Activity at China’s factories just grew at the fastest pace in nearly a decade, signaling that the country’s economic recovery is continuing to pick up momentum. But analysts warn that the coronavirus pandemic’s grip on much of the world could still hold back the second largest economy.
A private survey of manufacturing activity rose to 52.8 in July, up from June’s 51.2 as factories in the country picked up new orders. That’s the quickest rate since January 2011. The Caixin/Markit manufacturing Purchasing Managers’ Index beat market estimates and marked a third straight month the index remained above 50, the level that separates expansion from contraction.
The survey was the latest sign of improvement in China. The economy returned to growth last quarter after recording its worst three-month period in decades. And the country’s official PMI survey released Friday — which mainly covers larger business and state-owned firms — indicated a fifth consecutive month of expansion for the sector. (The Caixin poll is more focused on small and medium-sized companies.)
Stimulus measures in China have “paved the way for a period of above-trend growth in construction and industry,” wrote Julian Evans-Pritchard, senior China economist for Capital Economics, in a Monday research note. China promised in May it would throw 3.6 trillion yuan (roughly $500 billion) at its economy in extra stimulus measures, including allowing local governments to issue more bonds to build 5G networks, railways, and other infrastructure projects.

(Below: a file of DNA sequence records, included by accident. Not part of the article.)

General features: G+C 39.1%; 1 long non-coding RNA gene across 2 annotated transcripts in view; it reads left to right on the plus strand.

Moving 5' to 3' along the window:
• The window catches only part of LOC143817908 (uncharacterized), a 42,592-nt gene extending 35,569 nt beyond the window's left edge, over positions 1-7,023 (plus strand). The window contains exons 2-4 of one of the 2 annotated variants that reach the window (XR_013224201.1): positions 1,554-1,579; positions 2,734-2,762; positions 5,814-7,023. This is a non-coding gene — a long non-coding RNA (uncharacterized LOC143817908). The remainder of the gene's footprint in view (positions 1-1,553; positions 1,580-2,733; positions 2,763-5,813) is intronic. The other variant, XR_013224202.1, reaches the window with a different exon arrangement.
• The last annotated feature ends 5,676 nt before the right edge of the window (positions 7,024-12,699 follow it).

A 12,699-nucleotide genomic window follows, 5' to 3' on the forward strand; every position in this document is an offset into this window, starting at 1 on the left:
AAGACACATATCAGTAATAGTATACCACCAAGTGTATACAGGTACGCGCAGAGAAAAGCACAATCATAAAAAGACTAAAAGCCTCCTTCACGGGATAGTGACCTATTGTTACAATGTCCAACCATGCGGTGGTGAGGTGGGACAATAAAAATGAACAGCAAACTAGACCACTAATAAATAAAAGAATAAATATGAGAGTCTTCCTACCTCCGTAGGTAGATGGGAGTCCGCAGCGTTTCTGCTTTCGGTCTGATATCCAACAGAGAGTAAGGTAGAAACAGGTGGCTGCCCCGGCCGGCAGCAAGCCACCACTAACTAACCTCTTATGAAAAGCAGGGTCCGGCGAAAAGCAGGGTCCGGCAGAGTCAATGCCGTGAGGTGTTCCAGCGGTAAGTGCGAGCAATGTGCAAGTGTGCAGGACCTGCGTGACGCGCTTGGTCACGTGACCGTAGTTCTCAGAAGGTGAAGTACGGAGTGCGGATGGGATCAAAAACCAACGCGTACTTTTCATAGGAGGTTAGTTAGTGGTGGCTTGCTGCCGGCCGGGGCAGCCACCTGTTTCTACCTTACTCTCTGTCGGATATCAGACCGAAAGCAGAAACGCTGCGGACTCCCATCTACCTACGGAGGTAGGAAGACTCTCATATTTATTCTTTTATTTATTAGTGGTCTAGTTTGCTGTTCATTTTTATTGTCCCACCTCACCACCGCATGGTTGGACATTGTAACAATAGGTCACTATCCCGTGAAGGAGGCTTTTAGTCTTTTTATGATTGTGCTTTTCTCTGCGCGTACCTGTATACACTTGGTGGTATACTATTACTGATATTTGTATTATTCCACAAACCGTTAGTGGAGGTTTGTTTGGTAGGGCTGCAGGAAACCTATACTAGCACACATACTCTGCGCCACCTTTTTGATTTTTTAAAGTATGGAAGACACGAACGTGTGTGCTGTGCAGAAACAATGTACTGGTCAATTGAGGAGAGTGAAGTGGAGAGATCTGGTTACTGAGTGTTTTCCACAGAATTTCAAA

Evans-Pritchard added that the strength in manufacturing could offset struggles in other areas, including the services industry.
Despite the growth, Caixin’s survey revealed some weak spots. New export orders contracted for a seventh straight month as the coronavirus weighs on overseas demand. The labor market is also under strain, as firms maintain a cautious approach to hiring.
“We caution that manufacturing PMIs could moderate in coming months as recovery momentum softens across the world due to the protracted Covid-19 pandemic,” Nomura analysts wrote in a Monday research note.
The Nomura analysts cautioned that the Chinese economy still faces many challenges. It has still proven tough for Beijing to convince people to spend money again. And rising US-China tensions could hit both exports and manufacturing investment.
“We believe it is still too early for Beijing to unwind or roll back the easing and stimulus measures it introduced” in the first half, they said, adding, though, that Beijing might be reluctant to roll out more stimulus in the second half of the year.
Beijing has recently indicated that it may continue to focus on boosting demand at home. “Domestic circulation” as the main driver of future growth was the emphasis at a policy meeting last week held by the Politburo, the Communist Party’s top decision-making body.